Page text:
Optic Flow Induces Nonvisual Self-Motion Aftereffects - new publication by Cuturi & MacNeilage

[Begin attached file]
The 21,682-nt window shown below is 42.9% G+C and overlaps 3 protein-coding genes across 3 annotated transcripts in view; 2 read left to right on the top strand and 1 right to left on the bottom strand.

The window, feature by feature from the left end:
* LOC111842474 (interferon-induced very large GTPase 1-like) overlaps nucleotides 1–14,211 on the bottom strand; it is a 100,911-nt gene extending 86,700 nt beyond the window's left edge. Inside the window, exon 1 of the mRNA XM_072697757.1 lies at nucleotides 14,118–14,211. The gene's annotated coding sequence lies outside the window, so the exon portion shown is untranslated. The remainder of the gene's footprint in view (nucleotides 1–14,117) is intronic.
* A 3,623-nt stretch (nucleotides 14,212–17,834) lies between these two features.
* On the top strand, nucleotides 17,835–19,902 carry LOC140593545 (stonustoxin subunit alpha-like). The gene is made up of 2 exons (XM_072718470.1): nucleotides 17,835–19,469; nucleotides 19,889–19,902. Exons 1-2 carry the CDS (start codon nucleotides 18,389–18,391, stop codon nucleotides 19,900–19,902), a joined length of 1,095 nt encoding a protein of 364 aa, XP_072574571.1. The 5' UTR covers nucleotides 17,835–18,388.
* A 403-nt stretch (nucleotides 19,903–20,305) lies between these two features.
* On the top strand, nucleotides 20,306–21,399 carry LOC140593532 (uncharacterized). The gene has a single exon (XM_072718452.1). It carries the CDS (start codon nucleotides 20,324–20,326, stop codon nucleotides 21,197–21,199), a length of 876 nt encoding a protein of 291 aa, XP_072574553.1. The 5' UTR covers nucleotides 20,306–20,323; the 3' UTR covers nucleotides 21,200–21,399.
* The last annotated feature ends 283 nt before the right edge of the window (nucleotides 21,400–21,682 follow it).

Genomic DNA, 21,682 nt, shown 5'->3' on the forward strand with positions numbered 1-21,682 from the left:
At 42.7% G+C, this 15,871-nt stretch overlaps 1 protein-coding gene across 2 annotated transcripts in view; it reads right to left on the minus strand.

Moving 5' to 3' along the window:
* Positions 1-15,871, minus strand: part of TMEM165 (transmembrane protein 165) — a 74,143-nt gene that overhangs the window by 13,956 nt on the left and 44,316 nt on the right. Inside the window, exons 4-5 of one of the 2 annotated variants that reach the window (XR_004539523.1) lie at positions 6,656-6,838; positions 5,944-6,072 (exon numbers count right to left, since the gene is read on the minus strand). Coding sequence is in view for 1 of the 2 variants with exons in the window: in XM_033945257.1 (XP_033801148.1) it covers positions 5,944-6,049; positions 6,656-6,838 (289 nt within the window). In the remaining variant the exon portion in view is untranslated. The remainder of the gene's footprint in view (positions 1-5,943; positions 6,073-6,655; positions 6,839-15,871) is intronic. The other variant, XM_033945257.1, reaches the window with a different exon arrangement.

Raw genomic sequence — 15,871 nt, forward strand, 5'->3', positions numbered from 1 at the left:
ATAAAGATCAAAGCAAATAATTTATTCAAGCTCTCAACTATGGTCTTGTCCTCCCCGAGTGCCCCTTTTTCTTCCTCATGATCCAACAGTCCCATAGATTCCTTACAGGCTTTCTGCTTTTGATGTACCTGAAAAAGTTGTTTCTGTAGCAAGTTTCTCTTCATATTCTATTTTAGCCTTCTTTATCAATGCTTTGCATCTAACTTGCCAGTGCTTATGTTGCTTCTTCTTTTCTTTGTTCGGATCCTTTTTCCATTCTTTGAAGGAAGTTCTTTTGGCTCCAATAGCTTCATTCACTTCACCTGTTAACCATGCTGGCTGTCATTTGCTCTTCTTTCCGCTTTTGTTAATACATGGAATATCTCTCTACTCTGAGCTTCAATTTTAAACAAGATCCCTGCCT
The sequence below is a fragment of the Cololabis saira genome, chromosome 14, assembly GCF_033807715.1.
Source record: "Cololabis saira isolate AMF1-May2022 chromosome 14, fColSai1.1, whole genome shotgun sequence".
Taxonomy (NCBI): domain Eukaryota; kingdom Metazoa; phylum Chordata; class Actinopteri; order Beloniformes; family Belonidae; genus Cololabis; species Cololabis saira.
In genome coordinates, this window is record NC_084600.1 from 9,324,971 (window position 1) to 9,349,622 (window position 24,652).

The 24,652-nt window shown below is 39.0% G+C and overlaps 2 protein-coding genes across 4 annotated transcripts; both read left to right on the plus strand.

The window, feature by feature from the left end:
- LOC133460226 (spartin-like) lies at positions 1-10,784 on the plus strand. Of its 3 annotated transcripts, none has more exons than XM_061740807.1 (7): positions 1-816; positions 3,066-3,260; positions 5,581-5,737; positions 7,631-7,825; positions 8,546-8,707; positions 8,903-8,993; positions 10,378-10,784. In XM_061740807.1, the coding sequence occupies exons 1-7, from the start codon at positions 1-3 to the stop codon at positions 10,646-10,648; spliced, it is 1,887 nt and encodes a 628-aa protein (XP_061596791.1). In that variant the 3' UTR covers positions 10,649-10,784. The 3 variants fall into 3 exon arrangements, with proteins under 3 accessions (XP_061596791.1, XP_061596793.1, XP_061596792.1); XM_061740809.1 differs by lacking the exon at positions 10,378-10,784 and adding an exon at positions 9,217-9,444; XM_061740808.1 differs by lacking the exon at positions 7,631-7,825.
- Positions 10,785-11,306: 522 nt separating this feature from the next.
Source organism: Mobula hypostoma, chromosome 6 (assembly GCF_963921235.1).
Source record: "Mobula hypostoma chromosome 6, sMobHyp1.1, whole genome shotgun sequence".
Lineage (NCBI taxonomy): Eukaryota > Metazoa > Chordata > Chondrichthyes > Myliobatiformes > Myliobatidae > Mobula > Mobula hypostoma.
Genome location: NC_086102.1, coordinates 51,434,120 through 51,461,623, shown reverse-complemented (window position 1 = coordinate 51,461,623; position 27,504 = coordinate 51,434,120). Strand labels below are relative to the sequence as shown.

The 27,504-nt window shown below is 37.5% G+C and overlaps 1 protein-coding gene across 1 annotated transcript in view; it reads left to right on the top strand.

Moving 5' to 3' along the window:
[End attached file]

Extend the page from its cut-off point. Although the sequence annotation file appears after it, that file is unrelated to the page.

There is strong evidence of shared neurophysiological substrates for visual and vestibular processing that likely support our capacity for estimating our own movement through the environment. We examined behavioral consequences of these shared substrates in the form of crossmodal aftereffects. In particular, we examined whether sustained exposure to a visual self-motion stimulus (i.e., optic flow) induces a subsequent bias in nonvisual (i.e., vestibular) self-motion perception in the opposite direction in darkness. Although several previous studies have investigated self-motion aftereffects, none have demonstrated crossmodal transfer, which is the strongest proof that the adapted mechanisms are generalized for self-motion processing. The crossmodal aftereffect was quantified using a motion-nulling procedure in which observers were physically translated on a motion platform to find the movement required to cancel the visually induced aftereffect. Crossmodal transfer was elicited only with the longest-duration visual adaptor (15 s), suggesting that transfer requires sustained vection (i.e., visually induced self-motion perception). Visual-only aftereffects were also measured, but the magnitudes of visual-only and crossmodal aftereffects were not correlated, indicating distinct underlying mechanisms. We propose that crossmodal aftereffects can be understood as an example of contingent or contextual adaptation that arises in response to correlations across signals and functions to reduce these correlations in order to increase coding efficiency. According to this view, crossmodal aftereffects in general (e.g., visual-auditory or visual-tactile) can be explained as accidental manifestations of mechanisms that constantly function to calibrate sensory modalities with each other as well as with the environment.
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